The alloy preferably has a minimum UTS of 7 ksi upon testing at a temperature of 1400 F, in combination with resistance to oxidation at 1400 F for 100 hours of less than 1% weight gain.

The alloy may be in the form of a flat rolled product or a coil strip product.

The alloy may be in the form of an automotive exhaust system component, which may be a muffler.

With respect to the alloy composition in accordance with the invention, silicon is the most important alloying element. Silicon is known to be effective in titanium alloys to improve strength and creep resistance at elevated temperatures. Silicon is also effective to suppress grain growth during long time exposure at elevated temperatures. If the content of silicon is too low, the effect will not be sufficient in this regard. On the other hand, if the content is too great, formability of resulting sheet product of the alloy will be deteriorated.

Oxygen is an effective strengthening element in titanium alloys at ambient temperatures, but has little affect on the oxidation and strength at elevated temperatures. In accordance with the invention, if the content of oxygen is too low, the cost of the titanium sheet of the alloy will increase, because scrap metal will not be suitable for use in the melting of the alloy. On the other hand, if the content is too great, formability will be deteriorated.

Iron is a strengthening element in titanium at ambient temperatures, but has a slightly inverse affect on oxidation. If, however, the iron content exceeds the upper limits in accordance with the invention, there will potentially be a segregation problem and ductility and formability will consequently be reduced. On the other hand, having iron at an extremely low level will result in excessive raw material costs.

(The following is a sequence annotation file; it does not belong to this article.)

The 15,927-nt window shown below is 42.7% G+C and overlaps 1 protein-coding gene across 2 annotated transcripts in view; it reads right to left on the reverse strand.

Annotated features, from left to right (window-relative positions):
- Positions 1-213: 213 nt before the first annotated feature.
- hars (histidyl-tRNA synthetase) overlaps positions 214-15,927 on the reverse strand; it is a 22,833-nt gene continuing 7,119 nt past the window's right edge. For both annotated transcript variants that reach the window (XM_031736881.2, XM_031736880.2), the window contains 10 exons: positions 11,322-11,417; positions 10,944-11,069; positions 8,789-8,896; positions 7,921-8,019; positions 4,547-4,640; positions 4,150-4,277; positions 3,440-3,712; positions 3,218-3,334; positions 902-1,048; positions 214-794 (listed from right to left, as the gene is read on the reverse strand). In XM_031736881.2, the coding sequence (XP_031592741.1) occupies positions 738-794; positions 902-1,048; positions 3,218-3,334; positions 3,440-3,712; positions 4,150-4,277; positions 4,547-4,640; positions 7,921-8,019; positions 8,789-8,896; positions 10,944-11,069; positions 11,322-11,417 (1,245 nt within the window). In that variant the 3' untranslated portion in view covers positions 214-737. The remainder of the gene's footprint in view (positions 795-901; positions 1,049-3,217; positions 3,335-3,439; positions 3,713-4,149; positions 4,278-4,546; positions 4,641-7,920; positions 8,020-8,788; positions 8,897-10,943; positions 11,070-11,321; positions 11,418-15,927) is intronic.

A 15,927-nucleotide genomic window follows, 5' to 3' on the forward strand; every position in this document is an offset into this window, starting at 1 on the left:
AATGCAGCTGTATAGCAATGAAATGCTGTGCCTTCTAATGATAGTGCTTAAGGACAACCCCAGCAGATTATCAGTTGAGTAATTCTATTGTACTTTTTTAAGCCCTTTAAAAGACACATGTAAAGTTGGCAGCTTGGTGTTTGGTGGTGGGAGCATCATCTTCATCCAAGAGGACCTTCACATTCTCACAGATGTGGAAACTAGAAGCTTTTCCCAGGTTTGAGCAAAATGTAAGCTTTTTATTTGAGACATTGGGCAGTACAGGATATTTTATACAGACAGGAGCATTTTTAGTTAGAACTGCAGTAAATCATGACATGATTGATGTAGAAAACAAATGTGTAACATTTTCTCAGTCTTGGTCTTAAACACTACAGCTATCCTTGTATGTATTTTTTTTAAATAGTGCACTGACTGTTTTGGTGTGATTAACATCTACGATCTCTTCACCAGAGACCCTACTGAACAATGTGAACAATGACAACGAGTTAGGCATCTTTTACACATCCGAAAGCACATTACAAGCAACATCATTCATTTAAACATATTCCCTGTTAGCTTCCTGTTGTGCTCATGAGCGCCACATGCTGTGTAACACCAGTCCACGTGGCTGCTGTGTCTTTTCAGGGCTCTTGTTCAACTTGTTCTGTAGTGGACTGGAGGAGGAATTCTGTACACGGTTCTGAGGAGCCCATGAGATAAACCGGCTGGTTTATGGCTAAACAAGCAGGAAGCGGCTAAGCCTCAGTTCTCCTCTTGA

The elements Al, Nb, V, Mo, Sn, Zr, Ni, Cr, Cu and Ta may be present in the alloy in accordance with the invention to improve specific properties. A total content of these elements is less than 1.5%.

BRIEF DESCRIPTION OF THE DRAWINGS

FIG. 1 is a graph showing the effect of silicon on oxidation resistance in Ti—Si binary alloys.

DETAILED DESCRIPTION AND SPECIFIC EXAMPLES

Example 1

Button arc melt ingots each weighing approximately 225 grams were made. The chemical composition of each button is given in Table 1. The buttons were forged and hot rolled to sheets with about 0.12″ thickness. The sheets were then cold rolled to about 0.050″ followed by annealing at 1400 F for 10 minutes. After flash pickle to clean the surface, coupons were cut for oxidation tests and tensile tests at both ambient and elevated temperatures. The oxidation tests were performed at 1300 F/100 hours in air. The results of the tests are summarized in Table 2. The invention alloys, C and D, exhibited higher strength than commercially pure titanium (CP Ti) particularly at elevated temperatures. This is due to the silicide precipitates in these alloys. The 3% aluminum containing alloys, A, B, E and F, show good oxidation resistance and strength. However, their ductility is not as good as invention alloys.

Microstructural observations of the oxidized samples indicated that the alloys that did not contain silicon exhibited substantial grain coarsening after being exposed at high temperatures for long periods of time. These coarse grains could potentially cause brittleness. In contrast, the silicon-containing alloys maintained relatively finer grains due to the pinning effect of suicides and the beta phase.

TABLE 1
Chemical Composition of Test Materials (wt %)
AlloyAlloy TypeAlFeSiNbORemarks